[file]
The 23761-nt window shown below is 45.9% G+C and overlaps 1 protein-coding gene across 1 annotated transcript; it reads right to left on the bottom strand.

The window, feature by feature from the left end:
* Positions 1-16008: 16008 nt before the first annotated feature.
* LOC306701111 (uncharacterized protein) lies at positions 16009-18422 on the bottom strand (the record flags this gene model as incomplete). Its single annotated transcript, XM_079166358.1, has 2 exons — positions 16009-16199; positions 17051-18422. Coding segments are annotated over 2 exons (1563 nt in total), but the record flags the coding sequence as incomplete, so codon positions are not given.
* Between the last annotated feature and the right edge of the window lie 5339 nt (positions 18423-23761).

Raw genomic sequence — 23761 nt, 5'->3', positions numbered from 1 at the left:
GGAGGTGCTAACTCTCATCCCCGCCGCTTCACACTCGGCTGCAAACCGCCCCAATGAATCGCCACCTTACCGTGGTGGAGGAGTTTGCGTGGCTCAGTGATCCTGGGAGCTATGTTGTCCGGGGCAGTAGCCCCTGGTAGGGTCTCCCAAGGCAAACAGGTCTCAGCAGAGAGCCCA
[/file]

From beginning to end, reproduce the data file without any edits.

The 23761-nt window shown below is 45.9% G+C and overlaps 1 protein-coding gene across 1 annotated transcript; it reads right to left on the bottom strand.

The window, feature by feature from the left end:
* Positions 1-16008: 16008 nt before the first annotated feature.
* LOC306701111 (uncharacterized protein) lies at positions 16009-18422 on the bottom strand (the record flags this gene model as incomplete). Its single annotated transcript, XM_079166358.1, has 2 exons — positions 16009-16199; positions 17051-18422. Coding segments are annotated over 2 exons (1563 nt in total), but the record flags the coding sequence as incomplete, so codon positions are not given.
* Between the last annotated feature and the right edge of the window lie 5339 nt (positions 18423-23761).

Raw genomic sequence — 23761 nt, 5'->3', positions numbered from 1 at the left:
GGAGGTGCTAACTCTCATCCCCGCCGCTTCACACTCGGCTGCAAACCGCCCCAATGAATCGCCACCTTACCGTGGTGGAGGAGTTTGCGTGGCTCAGTGATCCTGGGAGCTATGTTGTCCGGGGCAGTAGCCCCTGGTAGGGTCTCCCAAGGCAAACAGGTCTCAGCAGAGAGCCCA